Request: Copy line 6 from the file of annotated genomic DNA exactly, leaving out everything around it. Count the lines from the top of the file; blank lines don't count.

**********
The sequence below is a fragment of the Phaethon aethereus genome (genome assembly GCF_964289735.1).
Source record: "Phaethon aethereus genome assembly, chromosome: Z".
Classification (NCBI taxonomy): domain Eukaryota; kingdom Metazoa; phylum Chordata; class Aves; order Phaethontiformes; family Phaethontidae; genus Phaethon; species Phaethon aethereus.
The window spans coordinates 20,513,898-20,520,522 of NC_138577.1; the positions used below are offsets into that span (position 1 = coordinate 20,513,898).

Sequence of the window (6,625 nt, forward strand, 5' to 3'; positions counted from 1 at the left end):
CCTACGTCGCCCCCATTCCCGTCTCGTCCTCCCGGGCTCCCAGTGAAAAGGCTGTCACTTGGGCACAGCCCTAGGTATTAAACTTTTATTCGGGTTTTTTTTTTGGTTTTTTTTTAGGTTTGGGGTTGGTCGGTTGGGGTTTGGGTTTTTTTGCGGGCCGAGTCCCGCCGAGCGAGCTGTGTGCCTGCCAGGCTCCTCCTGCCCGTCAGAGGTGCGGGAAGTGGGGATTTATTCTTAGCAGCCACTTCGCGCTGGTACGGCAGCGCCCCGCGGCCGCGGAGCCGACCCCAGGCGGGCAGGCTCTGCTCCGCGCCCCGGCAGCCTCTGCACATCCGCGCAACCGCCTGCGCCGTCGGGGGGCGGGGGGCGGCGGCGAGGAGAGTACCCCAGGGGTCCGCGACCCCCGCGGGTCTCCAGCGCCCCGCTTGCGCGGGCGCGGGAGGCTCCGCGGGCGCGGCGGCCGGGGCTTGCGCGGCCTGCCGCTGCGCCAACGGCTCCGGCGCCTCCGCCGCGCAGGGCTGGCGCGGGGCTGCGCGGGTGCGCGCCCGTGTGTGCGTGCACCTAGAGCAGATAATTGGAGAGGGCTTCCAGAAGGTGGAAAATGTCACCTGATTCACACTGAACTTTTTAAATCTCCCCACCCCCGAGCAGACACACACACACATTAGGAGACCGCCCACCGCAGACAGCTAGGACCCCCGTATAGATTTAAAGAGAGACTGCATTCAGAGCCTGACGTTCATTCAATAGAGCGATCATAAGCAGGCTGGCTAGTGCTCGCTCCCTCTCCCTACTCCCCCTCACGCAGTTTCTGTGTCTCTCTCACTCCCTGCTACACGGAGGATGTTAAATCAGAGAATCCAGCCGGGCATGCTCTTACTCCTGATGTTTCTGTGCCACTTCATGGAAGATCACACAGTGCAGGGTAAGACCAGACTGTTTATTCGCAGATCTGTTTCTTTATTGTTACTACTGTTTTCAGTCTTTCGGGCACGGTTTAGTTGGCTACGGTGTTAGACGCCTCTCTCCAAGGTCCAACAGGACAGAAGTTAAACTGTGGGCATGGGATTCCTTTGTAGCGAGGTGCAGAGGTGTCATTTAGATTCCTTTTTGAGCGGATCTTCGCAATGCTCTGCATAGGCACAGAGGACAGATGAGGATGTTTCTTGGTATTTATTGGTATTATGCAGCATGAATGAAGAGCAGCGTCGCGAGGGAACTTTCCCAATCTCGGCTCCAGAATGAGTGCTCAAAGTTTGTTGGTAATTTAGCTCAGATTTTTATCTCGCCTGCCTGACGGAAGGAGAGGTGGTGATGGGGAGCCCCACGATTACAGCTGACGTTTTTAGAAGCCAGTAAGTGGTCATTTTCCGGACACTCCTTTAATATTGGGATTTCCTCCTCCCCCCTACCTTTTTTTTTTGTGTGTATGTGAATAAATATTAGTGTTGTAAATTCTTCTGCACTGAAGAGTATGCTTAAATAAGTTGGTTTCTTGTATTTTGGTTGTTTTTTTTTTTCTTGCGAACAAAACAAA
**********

CCTACGTCGCCCCCATTCCCGTCTCGTCCTCCCGGGCTCCCAGTGAAAAGGCTGTCACTTGGGCACAGCCCTAGGTATTAAACTTTTATTCGGGTTTTTTTTTTGGTTTTTTTTTAGGTTTGGGGTTGGTCGGTTGGGGTTTGGGTTTTTTTGCGGGCCGAGTCCCGCCGAGCGAGCTGTGTGCCTGCCAGGCTCCTCCTGCCCGTCAGAGGTGCGGGAAGTGGGGATTTATTCTTAGCAGCCACTTCGCGCTGGTACGGCAGCGCCCCGCGGCCGCGGAGCCGACCCCAGGCGGGCAGGCTCTGCTCCGCGCCCCGGCAGCCTCTGCACATCCGCGCAACCGCCTGCGCCGTCGGGGGGCGGGGGGCGGCGGCGAGGAGAGTACCCCAGGGGTCCGCGACCCCCGCGGGTCTCCAGCGCCCCGCTTGCGCGGGCGCGGGAGGCTCCGCGGGCGCGGCGGCCGGGGCTTGCGCGGCCTGCCGCTGCGCCAACGGCTCCGGCGCCTCCGCCGCGCAGGGCTGGCGCGGGGCTGCGCGGGTGCGCGCCCGTGTGTGCGTGCACCTAGAGCAGATAATTGGAGAGGGCTTCCAGAAGGTGGAAAATGTCACCTGATTCACACTGAACTTTTTAAATCTCCCCACCCCCGAGCAGACACACACACACATTAGGAGACCGCCCACCGCAGACAGCTAGGACCCCCGTATAGATTTAAAGAGAGACTGCATTCAGAGCCTGACGTTCATTCAATAGAGCGATCATAAGCAGGCTGGCTAGTGCTCGCTCCCTCTCCCTACTCCCCCTCACGCAGTTTCTGTGTCTCTCTCACTCCCTGCTACACGGAGGATGTTAAATCAGAGAATCCAGCCGGGCATGCTCTTACTCCTGATGTTTCTGTGCCACTTCATGGAAGATCACACAGTGCAGGGTAAGACCAGACTGTTTATTCGCAGATCTGTTTCTTTATTGTTACTACTGTTTTCAGTCTTTCGGGCACGGTTTAGTTGGCTACGGTGTTAGACGCCTCTCTCCAAGGTCCAACAGGACAGAAGTTAAACTGTGGGCATGGGATTCCTTTGTAGCGAGGTGCAGAGGTGTCATTTAGATTCCTTTTTGAGCGGATCTTCGCAATGCTCTGCATAGGCACAGAGGACAGATGAGGATGTTTCTTGGTATTTATTGGTATTATGCAGCATGAATGAAGAGCAGCGTCGCGAGGGAACTTTCCCAATCTCGGCTCCAGAATGAGTGCTCAAAGTTTGTTGGTAATTTAGCTCAGATTTTTATCTCGCCTGCCTGACGGAAGGAGAGGTGGTGATGGGGAGCCCCACGATTACAGCTGACGTTTTTAGAAGCCAGTAAGTGGTCATTTTCCGGACACTCCTTTAATATTGGGATTTCCTCCTCCCCCCTACCTTTTTTTTTTGTGTGTATGTGAATAAATATTAGTGTTGTAAATTCTTCTGCACTGAAGAGTATGCTTAAATAAGTTGGTTTCTTGTATTTTGGTTGTTTTTTTTTTTCTTGCGAACAAAACAAA